An employer’s size has a bearing on whether it offers perks such as private medical insurance to all or only some of its employees, says Debi O’Donovan
This year’s survey delved a little deeper than usual, not only to identify which benefits employers offer to employees, but also find to out whether these are offered to some or all staff, to give a truer reflection of the market.
An employer’s size makes a big difference as to whether a benefit will be, firstly, offered, and, secondly, restricted to certain staff. The largest employers with more than 10,000 staff are almost twice as likely to offer private medical insurance (PMI) to selected employees – 59% of the biggest organisations offer PMI to at least some staff, compared with 31% of organisations with 1,000-9,999 staff.
But they are less likely to offer it to all staff. Just 10% of the largest employers offer PMI to all staff, whereas 25% of those with fewer than 10,000 staff offer it across the board. PMI is still slightly more likely to be offered as a core benefit, rather than via a flexible benefits or voluntary benefits scheme.
Few organisations of any size restrict cash plans to certain groups of workers, but smaller firms are more likely to offer them to all staff. One in five (22%) employers with less than 500 staff offer a cash plan to all staff, whereas 5% of larger firms do so. The larger the organisation, the more likely it is to offer a healthcare cash plan via a voluntary scheme. Just 8% of those with fewer than 100 staff do so, rising to 37% of those with more than 10,000 staff. Sector also affects which perks are offered.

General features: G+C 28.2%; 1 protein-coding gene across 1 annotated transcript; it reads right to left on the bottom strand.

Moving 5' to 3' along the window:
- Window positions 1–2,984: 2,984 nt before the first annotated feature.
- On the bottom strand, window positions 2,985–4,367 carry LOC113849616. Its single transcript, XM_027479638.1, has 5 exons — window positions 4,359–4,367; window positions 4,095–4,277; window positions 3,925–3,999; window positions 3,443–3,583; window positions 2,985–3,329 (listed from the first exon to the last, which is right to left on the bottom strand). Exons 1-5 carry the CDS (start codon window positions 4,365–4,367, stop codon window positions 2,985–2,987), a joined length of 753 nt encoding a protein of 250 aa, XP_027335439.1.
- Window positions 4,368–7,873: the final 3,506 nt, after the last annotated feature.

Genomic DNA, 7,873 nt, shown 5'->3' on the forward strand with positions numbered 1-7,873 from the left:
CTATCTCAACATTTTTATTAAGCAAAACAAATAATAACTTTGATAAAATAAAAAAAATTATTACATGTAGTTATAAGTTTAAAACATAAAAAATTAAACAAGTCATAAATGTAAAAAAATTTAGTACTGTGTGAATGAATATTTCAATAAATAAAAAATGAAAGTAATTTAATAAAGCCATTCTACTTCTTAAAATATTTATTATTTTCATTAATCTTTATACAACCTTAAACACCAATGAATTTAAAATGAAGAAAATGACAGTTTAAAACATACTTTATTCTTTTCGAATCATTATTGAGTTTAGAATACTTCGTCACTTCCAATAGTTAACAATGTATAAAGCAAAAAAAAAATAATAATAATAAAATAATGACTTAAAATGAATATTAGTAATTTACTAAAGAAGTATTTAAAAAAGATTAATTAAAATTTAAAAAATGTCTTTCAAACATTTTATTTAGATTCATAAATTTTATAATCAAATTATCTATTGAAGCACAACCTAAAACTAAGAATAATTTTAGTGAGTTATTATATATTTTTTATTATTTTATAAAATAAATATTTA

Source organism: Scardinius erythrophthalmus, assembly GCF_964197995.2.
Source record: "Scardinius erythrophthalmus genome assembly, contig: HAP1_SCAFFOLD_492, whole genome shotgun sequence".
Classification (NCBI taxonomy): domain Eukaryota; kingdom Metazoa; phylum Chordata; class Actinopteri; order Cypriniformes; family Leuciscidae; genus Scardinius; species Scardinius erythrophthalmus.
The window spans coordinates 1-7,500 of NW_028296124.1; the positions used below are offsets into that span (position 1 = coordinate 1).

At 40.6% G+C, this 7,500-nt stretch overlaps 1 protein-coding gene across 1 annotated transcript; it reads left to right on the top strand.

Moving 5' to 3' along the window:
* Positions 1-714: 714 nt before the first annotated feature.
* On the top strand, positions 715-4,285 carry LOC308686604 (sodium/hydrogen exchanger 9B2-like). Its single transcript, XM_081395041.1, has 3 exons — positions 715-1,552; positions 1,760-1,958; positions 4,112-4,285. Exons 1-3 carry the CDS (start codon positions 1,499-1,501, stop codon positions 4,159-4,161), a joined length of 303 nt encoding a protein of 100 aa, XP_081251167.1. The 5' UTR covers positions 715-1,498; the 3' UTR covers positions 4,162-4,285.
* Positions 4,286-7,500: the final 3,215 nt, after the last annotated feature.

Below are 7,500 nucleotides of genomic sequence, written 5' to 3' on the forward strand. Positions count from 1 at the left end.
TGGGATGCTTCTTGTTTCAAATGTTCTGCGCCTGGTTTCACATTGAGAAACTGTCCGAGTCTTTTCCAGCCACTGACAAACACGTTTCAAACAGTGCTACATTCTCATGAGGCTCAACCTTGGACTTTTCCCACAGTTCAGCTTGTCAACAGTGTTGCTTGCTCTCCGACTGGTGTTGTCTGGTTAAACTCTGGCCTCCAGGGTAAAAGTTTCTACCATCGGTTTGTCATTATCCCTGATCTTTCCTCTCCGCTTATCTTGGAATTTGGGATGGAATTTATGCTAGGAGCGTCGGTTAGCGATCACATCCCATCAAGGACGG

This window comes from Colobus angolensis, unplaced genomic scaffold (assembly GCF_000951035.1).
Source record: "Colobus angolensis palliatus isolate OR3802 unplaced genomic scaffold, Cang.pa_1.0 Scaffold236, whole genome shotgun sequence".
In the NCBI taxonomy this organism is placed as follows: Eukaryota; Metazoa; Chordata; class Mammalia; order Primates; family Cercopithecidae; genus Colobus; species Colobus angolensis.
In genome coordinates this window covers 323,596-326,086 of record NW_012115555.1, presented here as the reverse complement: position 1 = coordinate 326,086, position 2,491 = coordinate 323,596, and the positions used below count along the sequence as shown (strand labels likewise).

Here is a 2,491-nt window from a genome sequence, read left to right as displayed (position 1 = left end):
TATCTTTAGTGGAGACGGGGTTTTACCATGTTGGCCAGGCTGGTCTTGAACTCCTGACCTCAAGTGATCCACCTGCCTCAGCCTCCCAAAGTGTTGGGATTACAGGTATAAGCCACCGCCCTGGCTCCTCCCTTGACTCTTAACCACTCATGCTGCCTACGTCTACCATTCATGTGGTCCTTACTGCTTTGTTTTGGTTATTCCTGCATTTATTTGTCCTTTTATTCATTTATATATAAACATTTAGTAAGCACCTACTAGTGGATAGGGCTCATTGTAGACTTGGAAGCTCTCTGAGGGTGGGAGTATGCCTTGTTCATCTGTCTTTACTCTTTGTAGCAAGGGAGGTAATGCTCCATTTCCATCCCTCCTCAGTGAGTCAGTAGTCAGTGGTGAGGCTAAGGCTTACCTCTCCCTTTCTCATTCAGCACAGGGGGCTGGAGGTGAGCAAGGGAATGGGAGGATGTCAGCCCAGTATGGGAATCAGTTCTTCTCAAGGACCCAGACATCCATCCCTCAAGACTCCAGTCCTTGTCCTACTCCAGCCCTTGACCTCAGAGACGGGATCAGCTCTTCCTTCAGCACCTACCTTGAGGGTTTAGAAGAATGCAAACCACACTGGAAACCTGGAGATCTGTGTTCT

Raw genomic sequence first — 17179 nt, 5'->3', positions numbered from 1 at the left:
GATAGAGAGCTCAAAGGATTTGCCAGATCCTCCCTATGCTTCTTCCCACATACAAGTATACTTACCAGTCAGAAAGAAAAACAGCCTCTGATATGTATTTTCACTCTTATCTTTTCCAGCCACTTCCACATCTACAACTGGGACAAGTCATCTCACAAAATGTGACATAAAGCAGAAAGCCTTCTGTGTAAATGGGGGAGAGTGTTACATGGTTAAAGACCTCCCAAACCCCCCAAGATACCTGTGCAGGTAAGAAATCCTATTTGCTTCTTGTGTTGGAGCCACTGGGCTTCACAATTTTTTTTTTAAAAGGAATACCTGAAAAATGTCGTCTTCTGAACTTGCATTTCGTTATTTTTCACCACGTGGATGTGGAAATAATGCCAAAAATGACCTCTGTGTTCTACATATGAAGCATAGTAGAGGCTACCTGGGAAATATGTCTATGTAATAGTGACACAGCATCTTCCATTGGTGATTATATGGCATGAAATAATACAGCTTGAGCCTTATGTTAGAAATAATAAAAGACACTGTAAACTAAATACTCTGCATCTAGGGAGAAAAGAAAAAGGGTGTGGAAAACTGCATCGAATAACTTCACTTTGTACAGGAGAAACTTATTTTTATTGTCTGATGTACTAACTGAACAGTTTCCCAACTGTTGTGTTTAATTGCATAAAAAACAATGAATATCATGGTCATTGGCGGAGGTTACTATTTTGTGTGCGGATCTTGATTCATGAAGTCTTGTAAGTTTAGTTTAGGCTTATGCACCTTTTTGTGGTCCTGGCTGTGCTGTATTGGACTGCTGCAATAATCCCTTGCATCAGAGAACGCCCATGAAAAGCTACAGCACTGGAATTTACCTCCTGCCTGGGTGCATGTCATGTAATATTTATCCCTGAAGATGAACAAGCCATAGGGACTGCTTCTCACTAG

For example, the public sector’s strength is its focus on staff wellbeing through occupational health, counselling and health screening. The private sector relies more on insurance perks.
There is a big discrepancy in the proportion of public sector versus private sector employers offering PMI. One-third of public sector organisations pay for PMI for some or all staff, while 70% of private sector employers do so.
About 20% of employers run flexible benefits plans and these figures show the total overall proportion of employers that are offering particular healthcare benefits via flex.